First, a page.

Guess the Year a College Athlete Last Appeared on TIME’s Cover

In light of this week's TIME cover featuring Johnny Manziel, we look back at the most recent appearance of a school star on the magazine's front page

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The answer is . . . 1966.

Nearly a half century has passed since scholars in cleats graced the cover of TIME before this week’s magazine featuring Texas A&M quarterback Johnny Manziel. In the Oct. 28, 1966, cover story, the magazine highlighted standout passing skills on the college football teams at Florida, UCLA, Purdue, and Tennessee, but focused on Notre Dame’s dynamic duo, quarterback Terry Hanratty and wide receiver Jim Seymour, “the hottest young passing combination in the U.S.” According to the story:

Terry Hanratty can zing a football 60 yds. with a flick of his right wrist on a trajectory so flat that the ball will rise no more than 10 ft. off the ground. When he was still in high school, he stood at one end of a gymnasium and flipped the ball four times in a row through an 18-in.-wide basketball hoop at the other end of the building. Jim Seymour, at 6 ft. 4 in. and 205 lbs., is still growing and he can run the 100-yd. dash in 9.7 sec. He can also “juke” his hips, dip his shoulder, toss his head, flutter his eyelashes, and leave a safety man twisted up like a pretzel as he cuts downfield for a pass. He can then leap 4 ft. straight up and pluck a football out of the sky—with such tenderness that one observer reported: “You can stand right next to him and never hear the ball hit his hands.”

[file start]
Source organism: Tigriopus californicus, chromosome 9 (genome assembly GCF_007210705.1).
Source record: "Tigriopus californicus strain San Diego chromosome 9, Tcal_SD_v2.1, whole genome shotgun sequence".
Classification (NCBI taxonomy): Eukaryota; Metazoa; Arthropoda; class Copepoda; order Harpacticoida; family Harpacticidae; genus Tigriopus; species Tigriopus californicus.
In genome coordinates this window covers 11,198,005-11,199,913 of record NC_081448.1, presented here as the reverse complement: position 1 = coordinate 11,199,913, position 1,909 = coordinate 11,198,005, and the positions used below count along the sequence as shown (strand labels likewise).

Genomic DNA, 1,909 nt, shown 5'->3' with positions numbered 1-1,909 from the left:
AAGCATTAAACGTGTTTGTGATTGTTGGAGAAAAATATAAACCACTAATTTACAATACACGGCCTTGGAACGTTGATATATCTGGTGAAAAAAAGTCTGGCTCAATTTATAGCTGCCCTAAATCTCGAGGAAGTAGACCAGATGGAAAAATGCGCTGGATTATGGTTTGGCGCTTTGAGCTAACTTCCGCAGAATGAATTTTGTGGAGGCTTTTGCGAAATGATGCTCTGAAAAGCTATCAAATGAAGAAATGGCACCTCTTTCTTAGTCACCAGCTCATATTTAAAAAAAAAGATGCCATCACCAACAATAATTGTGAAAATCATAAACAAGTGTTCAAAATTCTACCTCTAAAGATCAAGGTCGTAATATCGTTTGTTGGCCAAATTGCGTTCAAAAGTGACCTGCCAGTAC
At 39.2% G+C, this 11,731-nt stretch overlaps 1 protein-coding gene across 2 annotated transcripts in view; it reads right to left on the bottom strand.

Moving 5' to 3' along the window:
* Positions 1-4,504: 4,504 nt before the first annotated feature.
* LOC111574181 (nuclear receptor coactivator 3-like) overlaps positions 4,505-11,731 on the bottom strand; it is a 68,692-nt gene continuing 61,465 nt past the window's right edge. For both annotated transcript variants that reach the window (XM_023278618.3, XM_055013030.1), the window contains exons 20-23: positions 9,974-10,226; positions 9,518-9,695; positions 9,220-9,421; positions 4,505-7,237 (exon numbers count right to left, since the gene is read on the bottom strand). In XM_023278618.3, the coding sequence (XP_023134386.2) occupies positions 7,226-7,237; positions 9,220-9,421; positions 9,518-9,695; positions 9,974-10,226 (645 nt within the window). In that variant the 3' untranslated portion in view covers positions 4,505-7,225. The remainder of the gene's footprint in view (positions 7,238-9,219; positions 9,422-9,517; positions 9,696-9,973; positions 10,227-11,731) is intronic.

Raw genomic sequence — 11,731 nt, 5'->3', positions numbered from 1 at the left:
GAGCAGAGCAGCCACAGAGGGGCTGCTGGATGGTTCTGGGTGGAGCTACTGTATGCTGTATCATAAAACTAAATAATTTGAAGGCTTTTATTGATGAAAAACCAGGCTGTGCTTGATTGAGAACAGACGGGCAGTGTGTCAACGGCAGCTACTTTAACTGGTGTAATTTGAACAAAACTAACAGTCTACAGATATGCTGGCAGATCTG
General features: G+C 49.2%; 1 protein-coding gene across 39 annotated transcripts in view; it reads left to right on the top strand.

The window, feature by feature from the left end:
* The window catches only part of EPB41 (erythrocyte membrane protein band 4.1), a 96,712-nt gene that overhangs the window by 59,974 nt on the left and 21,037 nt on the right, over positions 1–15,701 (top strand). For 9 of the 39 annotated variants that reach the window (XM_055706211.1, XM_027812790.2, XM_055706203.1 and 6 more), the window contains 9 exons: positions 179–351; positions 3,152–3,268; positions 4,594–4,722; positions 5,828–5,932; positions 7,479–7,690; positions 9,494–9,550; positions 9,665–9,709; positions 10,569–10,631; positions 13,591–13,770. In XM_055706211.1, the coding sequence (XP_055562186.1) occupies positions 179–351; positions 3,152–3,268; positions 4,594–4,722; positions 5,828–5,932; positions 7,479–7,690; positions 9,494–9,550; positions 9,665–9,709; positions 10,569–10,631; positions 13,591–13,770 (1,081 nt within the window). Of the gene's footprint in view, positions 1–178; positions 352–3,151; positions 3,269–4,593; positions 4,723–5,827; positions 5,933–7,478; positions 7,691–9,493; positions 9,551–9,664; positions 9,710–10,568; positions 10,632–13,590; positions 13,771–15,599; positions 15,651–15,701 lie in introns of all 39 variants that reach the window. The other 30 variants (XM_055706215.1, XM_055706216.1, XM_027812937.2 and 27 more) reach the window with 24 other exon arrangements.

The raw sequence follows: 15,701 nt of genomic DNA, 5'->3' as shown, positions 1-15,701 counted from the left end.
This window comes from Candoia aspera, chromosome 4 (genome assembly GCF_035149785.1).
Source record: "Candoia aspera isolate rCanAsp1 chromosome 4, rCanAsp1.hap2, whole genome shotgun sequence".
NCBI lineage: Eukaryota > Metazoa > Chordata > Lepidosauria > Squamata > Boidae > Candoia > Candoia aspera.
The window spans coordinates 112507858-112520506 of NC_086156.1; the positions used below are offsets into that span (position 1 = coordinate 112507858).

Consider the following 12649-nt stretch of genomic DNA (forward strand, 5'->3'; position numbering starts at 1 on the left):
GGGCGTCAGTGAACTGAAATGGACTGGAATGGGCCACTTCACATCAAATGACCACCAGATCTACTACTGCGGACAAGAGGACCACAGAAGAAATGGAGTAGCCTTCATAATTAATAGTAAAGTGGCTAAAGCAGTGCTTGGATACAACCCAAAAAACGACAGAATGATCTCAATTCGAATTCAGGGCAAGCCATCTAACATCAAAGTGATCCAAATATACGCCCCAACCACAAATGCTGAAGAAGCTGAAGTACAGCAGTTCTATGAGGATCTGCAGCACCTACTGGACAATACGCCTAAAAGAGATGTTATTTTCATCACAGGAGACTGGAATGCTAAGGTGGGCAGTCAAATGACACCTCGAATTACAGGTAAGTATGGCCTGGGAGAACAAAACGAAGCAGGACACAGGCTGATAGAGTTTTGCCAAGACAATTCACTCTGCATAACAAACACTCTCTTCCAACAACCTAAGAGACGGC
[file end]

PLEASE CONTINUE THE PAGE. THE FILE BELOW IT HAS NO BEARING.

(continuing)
The next month, Notre Dame won the National Championship. Seymour went on to play for the Chicago Bears, while Hanratty played for the Pittsburgh Steelers and the Tampa Bay Buccaneers.

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2 comments
cjh2nddpump
cjh2nddpump

Couldn't jump 4 feet?  How the hell would you know, d-pump?

cjh2nd
cjh2nd

sounds like TIME reported a bunch of crap back then too, nice to see you haven't changed. he could not jump 4 feet. and no one can throw a ball 60 yards 10 feet off the ground. has this magazine/website ever had journalistic integrity?